The Liberator ADSL network simulator has been created as a tool for the development, testing, and demonstration of ADSL CPE equipment. Simulating an ADSL access multiplexer (DSLAM) to mimic the appearance of a live Internet connection, it lets ADSL product developers, test engineers, test technicians, and field sales representatives connect their products to a virtual Internet in a controlled environment. Its manufacturer, Broadframe Corp., boasts that it's the world's first complete ADSL simulator.
This device consists of a chassis with one interface card, one processor card, and application software that runs on a host PC. The interface card, the first family of which simulates a DSLAM based on chip sets from Alcatel and other ADSL chip-set vendors, complies with the ITU G.992.x specification. It plugs into the Liberator to provide a specific ADSL interface. Features of the embedded MPC860 processor card include an advanced communications microcontroller, RAM, 8-Mbyte Flash memory, an Ethernet card, and a 10Base-T port. Connected via Ethernet to a user-supplied host PC, the processor card controls the Liberator system.
The host PC runs a simple graphical user interface (GUI) utility and a web server. The GUI configures the Liberator system and controls such parameters as IP address and Flash download. Also, the web server provides a virtual Internet for the development or demonstration of the user's application. Essentially, the user's CPE product plugs into the DSLAM simulated by the interface card within the Liberator.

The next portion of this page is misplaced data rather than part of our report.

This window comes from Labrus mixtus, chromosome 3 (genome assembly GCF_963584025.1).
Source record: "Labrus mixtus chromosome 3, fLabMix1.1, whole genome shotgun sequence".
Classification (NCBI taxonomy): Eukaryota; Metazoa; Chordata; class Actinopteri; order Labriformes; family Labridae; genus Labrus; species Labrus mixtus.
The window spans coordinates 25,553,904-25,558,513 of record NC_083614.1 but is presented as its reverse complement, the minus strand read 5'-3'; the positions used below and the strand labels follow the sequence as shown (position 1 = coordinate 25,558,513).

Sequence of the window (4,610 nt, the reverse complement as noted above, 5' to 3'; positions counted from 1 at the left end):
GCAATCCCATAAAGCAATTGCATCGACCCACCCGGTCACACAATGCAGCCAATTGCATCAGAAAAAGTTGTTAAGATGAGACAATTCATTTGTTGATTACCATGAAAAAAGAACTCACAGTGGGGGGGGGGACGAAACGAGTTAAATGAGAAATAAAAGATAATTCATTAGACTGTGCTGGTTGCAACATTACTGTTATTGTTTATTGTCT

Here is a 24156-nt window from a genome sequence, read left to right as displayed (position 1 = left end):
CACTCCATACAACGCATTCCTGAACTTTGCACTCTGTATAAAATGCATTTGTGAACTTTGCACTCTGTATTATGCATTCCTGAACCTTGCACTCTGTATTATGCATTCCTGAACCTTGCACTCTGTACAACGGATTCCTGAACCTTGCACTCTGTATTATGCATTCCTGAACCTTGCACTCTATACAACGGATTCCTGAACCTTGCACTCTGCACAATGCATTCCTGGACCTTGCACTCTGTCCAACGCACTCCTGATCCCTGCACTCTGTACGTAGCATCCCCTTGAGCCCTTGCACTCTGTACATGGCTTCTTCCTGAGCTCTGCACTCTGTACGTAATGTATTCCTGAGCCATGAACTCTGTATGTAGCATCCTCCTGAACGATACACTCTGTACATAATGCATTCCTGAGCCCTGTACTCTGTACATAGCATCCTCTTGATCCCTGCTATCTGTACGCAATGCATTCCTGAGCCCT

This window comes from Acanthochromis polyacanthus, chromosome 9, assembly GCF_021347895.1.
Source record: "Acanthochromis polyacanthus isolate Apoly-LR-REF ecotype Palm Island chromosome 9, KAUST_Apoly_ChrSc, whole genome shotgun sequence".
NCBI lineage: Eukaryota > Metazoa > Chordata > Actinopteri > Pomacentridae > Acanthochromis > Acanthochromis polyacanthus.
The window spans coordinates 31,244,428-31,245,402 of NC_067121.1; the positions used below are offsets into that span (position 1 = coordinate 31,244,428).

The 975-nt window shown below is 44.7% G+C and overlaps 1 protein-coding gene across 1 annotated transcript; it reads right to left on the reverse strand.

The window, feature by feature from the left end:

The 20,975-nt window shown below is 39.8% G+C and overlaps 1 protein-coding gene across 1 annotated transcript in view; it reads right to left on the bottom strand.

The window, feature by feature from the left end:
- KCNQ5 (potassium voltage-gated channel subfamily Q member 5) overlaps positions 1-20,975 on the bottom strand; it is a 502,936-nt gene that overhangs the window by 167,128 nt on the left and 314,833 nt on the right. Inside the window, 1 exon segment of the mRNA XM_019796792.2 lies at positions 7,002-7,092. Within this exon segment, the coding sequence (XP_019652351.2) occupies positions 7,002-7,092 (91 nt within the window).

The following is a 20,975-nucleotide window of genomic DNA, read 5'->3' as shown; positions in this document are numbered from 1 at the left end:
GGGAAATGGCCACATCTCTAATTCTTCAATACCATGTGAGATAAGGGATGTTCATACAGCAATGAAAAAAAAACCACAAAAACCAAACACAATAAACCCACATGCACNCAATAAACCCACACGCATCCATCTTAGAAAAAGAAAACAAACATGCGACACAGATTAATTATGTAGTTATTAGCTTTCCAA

Then, this DSLAM connects via Ethernet to a virtual Internet. Once connected to this virtual Internet, the CPE product can ping IP addresses on the host side of the DSLAM. Protocol support includes RFC 1483 LLC/SNAP. In this manner, connection to the virtual Internet lets the user develop or demonstrate the CPE application over a live network.
As a self-contained unit requiring only a 100- to 240-V ac power supply, the Liberator is highly adaptable for use in developing, testing, and demonstrating ADSL CPE products. Providing a controlled connection to a DSLAM in a lab environment, this device functions well as a development and testing system. The interface cards are easily swapped and can simulate a variety of DSLAMs featuring different vendors' chip-set solutions. As a result, the Liberator offers developers a standard platform for interoperability testing of ADSL modems, routers, and other CPE devices. Also, designers can use it in conjunction with other DSL test tools for performance-analysis purposes.
A user-supplied host PC controls the Liberator. Users should run the simulator on a host PC with a Pentium III or equivalent CPU. The Windows 98 OS and 64-Mbyte memory also are recommended. Other specifications include a 10/100 Ethernet and hub and a CD-ROM drive.
Available now, the Liberator costs $15,000 per unit. Volume discounts are available. It's shipped with the Liberator chassis, containing the processor card and ATU-C interface card, a 3-ft. FireWire-to-Ethernet patch cable, an RJ11-to-RJ11 phone cable, a power cord, the Liberator Installation CD-ROM, and the Liberator User's Manual. A 90-day warranty and technical support are available through the company.
Broadframe Corp., 4029 S. Capitol of Texas Hwy., Ste. 220, Austin, TX 78704; (512) 373-4225; fax (512) 447-1024; www.broadframe.com.